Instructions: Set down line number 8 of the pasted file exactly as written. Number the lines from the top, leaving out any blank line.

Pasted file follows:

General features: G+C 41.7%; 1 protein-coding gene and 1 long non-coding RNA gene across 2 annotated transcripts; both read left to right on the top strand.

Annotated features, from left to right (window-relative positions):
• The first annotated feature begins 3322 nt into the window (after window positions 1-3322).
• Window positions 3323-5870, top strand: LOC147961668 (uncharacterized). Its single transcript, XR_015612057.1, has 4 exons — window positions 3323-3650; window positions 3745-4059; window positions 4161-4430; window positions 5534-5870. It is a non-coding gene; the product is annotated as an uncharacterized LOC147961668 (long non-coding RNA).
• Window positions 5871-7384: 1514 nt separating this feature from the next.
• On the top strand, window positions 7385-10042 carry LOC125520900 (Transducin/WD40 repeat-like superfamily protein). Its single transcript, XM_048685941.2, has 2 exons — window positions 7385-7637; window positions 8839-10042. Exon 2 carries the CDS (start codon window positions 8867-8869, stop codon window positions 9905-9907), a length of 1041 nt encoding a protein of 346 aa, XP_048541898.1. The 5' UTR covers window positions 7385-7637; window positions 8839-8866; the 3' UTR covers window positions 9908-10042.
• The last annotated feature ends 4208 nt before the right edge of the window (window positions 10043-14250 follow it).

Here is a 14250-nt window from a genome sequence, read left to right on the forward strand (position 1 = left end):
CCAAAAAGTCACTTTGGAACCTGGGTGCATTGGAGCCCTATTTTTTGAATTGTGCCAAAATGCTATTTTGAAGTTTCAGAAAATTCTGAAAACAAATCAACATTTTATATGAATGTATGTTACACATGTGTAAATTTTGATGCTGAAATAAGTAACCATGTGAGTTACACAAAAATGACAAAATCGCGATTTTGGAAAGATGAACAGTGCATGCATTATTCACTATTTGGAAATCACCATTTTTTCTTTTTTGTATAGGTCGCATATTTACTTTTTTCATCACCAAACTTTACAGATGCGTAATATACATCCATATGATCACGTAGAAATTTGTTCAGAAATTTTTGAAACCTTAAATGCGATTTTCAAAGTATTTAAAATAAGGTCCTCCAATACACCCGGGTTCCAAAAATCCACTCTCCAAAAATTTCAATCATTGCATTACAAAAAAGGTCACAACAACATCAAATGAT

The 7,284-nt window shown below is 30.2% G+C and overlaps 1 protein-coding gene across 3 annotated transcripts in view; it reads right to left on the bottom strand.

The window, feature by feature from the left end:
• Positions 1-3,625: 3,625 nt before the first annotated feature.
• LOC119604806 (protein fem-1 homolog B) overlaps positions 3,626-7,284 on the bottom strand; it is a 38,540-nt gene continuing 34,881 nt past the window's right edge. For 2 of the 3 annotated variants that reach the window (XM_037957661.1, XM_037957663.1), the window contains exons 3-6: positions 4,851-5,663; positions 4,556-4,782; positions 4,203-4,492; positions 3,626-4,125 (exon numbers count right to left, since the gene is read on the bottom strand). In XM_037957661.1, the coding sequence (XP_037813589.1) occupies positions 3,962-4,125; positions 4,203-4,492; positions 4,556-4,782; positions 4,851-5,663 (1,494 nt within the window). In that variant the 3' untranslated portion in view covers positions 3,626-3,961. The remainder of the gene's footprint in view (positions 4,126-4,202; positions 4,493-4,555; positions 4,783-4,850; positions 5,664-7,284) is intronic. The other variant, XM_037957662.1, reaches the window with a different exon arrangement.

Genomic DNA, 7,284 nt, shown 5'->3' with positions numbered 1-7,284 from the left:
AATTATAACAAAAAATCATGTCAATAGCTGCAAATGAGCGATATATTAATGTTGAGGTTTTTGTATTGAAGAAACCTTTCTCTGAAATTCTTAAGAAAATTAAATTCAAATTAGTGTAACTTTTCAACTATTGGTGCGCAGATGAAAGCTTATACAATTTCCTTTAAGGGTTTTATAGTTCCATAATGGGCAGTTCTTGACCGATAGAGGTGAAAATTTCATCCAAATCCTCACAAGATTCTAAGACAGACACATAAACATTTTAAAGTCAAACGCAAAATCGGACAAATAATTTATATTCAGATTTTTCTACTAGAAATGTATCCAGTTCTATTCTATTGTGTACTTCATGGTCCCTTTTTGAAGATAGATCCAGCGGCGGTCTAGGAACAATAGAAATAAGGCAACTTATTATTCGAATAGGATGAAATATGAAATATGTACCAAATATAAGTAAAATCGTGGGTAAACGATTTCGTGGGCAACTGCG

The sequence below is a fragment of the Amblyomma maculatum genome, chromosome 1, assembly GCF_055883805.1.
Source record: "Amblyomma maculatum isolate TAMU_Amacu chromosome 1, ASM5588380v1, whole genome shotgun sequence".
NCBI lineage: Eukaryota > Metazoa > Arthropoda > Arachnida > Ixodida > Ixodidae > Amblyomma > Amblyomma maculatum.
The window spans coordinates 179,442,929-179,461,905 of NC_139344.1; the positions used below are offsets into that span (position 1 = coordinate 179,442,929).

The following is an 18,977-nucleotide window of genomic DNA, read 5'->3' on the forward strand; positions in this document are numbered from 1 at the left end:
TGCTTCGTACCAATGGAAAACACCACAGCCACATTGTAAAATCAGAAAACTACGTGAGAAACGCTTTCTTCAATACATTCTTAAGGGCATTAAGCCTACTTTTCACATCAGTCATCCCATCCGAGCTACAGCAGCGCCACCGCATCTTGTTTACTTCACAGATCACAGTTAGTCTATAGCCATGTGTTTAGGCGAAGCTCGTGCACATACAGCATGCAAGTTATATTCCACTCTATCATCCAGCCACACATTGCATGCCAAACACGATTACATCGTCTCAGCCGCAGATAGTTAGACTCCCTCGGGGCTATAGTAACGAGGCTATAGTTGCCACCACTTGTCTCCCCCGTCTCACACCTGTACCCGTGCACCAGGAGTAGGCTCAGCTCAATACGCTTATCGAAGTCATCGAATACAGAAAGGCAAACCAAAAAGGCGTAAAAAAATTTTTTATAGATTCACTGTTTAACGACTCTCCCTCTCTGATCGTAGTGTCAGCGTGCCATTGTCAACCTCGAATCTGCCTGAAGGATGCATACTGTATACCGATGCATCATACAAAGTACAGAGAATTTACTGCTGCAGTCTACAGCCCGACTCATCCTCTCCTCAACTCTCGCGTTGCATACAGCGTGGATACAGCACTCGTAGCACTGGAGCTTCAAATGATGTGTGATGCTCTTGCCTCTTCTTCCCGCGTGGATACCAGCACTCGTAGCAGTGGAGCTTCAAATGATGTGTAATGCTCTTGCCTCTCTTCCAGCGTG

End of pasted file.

Here is a 14250-nt window from a genome sequence, read left to right on the forward strand (position 1 = left end):